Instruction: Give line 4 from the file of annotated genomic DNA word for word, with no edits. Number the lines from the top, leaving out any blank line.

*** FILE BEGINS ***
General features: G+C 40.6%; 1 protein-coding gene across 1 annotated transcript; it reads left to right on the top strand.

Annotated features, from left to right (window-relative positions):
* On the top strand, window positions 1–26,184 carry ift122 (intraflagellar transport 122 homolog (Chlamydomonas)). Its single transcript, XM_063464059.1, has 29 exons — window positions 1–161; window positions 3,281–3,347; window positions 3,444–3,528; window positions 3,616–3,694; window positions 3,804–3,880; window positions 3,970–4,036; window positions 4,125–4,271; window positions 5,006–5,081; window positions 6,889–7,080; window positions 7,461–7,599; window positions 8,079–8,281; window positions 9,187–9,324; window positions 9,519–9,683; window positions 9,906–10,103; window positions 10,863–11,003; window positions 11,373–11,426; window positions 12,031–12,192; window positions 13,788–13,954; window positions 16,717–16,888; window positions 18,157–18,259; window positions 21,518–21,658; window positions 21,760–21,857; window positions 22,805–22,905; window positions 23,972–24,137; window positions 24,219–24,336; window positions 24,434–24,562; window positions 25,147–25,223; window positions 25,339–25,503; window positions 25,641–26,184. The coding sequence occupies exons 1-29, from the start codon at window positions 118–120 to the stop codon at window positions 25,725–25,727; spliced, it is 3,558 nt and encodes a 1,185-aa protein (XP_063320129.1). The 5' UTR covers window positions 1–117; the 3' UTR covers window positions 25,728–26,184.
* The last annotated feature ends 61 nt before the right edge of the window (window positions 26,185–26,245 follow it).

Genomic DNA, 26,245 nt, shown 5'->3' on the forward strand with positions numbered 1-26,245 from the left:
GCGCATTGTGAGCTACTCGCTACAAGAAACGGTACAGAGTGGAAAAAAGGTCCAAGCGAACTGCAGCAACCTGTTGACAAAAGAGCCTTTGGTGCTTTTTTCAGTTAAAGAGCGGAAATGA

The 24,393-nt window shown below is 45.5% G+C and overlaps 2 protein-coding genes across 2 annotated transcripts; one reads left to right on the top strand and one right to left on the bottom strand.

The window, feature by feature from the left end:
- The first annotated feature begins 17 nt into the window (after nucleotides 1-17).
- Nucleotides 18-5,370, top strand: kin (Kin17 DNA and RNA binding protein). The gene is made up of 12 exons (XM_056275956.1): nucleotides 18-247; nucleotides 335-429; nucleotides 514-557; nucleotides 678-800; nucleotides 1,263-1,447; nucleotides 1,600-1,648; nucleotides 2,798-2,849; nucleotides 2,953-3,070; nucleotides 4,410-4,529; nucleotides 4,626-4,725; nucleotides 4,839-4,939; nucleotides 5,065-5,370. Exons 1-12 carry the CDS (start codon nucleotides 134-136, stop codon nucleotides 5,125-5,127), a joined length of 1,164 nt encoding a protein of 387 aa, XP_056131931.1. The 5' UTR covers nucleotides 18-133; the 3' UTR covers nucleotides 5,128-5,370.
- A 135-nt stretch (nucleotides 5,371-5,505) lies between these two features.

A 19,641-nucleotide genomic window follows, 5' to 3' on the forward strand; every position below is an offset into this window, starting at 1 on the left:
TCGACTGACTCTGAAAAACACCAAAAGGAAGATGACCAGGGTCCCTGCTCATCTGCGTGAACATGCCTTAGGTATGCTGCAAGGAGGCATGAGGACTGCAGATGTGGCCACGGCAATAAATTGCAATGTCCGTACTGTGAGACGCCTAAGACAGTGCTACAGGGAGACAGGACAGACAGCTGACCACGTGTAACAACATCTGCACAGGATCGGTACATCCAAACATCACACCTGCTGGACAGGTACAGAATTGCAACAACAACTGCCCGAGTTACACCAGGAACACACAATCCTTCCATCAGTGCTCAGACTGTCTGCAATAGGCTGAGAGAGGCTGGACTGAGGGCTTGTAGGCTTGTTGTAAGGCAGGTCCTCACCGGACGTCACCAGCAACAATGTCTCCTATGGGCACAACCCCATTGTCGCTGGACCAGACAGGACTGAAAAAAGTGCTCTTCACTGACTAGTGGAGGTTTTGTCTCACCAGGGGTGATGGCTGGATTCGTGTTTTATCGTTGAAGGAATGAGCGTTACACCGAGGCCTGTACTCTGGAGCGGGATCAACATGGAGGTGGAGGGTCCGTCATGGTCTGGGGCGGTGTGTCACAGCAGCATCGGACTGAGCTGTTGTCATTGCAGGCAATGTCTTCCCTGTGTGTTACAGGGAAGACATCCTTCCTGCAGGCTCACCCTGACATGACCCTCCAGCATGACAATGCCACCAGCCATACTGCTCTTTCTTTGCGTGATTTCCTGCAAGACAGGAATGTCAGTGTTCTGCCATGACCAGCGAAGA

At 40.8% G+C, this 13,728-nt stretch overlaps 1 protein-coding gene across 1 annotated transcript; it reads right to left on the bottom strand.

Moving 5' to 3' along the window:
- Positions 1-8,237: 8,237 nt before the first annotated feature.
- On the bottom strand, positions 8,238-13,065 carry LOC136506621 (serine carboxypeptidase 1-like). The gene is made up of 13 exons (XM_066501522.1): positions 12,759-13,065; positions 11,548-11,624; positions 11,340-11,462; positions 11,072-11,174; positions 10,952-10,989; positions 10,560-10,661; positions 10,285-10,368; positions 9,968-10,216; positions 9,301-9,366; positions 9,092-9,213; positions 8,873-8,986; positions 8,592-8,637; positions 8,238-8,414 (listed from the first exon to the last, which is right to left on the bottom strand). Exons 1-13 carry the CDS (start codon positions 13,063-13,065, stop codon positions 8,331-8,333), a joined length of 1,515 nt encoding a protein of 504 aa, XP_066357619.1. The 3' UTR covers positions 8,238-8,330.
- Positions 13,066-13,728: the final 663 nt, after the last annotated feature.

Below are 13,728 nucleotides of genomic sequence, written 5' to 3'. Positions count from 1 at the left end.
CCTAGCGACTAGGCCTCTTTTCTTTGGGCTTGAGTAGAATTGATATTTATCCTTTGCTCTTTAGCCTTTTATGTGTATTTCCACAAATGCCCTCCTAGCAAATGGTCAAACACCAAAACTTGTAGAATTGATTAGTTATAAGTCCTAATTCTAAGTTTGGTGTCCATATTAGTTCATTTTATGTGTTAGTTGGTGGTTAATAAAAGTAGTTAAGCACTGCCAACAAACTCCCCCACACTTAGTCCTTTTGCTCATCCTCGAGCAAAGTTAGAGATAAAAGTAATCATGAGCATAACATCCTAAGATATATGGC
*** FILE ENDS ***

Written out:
* The last annotated feature ends 61 nt before the right edge of the window (window positions 26,185–26,245 follow it).